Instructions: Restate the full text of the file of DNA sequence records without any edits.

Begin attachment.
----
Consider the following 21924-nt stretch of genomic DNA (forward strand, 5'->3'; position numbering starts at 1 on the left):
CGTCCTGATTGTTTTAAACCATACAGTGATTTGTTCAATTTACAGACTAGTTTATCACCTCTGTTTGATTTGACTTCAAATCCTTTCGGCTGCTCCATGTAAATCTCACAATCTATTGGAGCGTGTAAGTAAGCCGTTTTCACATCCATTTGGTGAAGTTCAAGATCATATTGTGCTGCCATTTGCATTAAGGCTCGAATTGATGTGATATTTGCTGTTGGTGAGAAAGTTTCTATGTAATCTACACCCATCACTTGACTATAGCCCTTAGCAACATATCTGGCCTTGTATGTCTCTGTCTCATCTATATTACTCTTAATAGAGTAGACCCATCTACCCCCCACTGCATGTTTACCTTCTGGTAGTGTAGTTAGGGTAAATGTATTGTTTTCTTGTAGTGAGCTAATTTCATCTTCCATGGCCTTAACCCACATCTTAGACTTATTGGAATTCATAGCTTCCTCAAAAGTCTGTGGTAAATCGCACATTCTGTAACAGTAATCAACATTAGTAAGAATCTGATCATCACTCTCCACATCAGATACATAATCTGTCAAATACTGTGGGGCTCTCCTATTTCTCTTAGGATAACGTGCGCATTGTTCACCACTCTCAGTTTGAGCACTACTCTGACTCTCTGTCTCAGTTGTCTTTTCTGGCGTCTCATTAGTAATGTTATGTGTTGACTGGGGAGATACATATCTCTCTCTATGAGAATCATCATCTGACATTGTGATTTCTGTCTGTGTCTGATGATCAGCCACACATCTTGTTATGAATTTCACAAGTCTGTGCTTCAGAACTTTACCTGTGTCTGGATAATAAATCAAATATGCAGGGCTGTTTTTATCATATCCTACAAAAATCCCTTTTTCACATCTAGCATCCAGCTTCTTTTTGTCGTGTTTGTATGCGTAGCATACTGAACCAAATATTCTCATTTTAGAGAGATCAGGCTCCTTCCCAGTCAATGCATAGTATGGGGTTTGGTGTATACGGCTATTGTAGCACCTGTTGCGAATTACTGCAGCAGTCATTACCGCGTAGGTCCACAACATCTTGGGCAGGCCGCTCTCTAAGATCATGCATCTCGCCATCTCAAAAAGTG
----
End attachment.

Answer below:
Consider the following 21924-nt stretch of genomic DNA (forward strand, 5'->3'; position numbering starts at 1 on the left):
CGTCCTGATTGTTTTAAACCATACAGTGATTTGTTCAATTTACAGACTAGTTTATCACCTCTGTTTGATTTGACTTCAAATCCTTTCGGCTGCTCCATGTAAATCTCACAATCTATTGGAGCGTGTAAGTAAGCCGTTTTCACATCCATTTGGTGAAGTTCAAGATCATATTGTGCTGCCATTTGCATTAAGGCTCGAATTGATGTGATATTTGCTGTTGGTGAGAAAGTTTCTATGTAATCTACACCCATCACTTGACTATAGCCCTTAGCAACATATCTGGCCTTGTATGTCTCTGTCTCATCTATATTACTCTTAATAGAGTAGACCCATCTACCCCCCACTGCATGTTTACCTTCTGGTAGTGTAGTTAGGGTAAATGTATTGTTTTCTTGTAGTGAGCTAATTTCATCTTCCATGGCCTTAACCCACATCTTAGACTTATTGGAATTCATAGCTTCCTCAAAAGTCTGTGGTAAATCGCACATTCTGTAACAGTAATCAACATTAGTAAGAATCTGATCATCACTCTCCACATCAGATACATAATCTGTCAAATACTGTGGGGCTCTCCTATTTCTCTTAGGATAACGTGCGCATTGTTCACCACTCTCAGTTTGAGCACTACTCTGACTCTCTGTCTCAGTTGTCTTTTCTGGCGTCTCATTAGTAATGTTATGTGTTGACTGGGGAGATACATATCTCTCTCTATGAGAATCATCATCTGACATTGTGATTTCTGTCTGTGTCTGATGATCAGCCACACATCTTGTTATGAATTTCACAAGTCTGTGCTTCAGAACTTTACCTGTGTCTGGATAATAAATCAAATATGCAGGGCTGTTTTTATCATATCCTACAAAAATCCCTTTTTCACATCTAGCATCCAGCTTCTTTTTGTCGTGTTTGTATGCGTAGCATACTGAACCAAATATTCTCATTTTAGAGAGATCAGGCTCCTTCCCAGTCAATGCATAGTATGGGGTTTGGTGTATACGGCTATTGTAGCACCTGTTGCGAATTACTGCAGCAGTCATTACCGCGTAGGTCCACAACATCTTGGGCAGGCCGCTCTCTAAGATCATGCATCTCGCCATCTCAAAAAGTG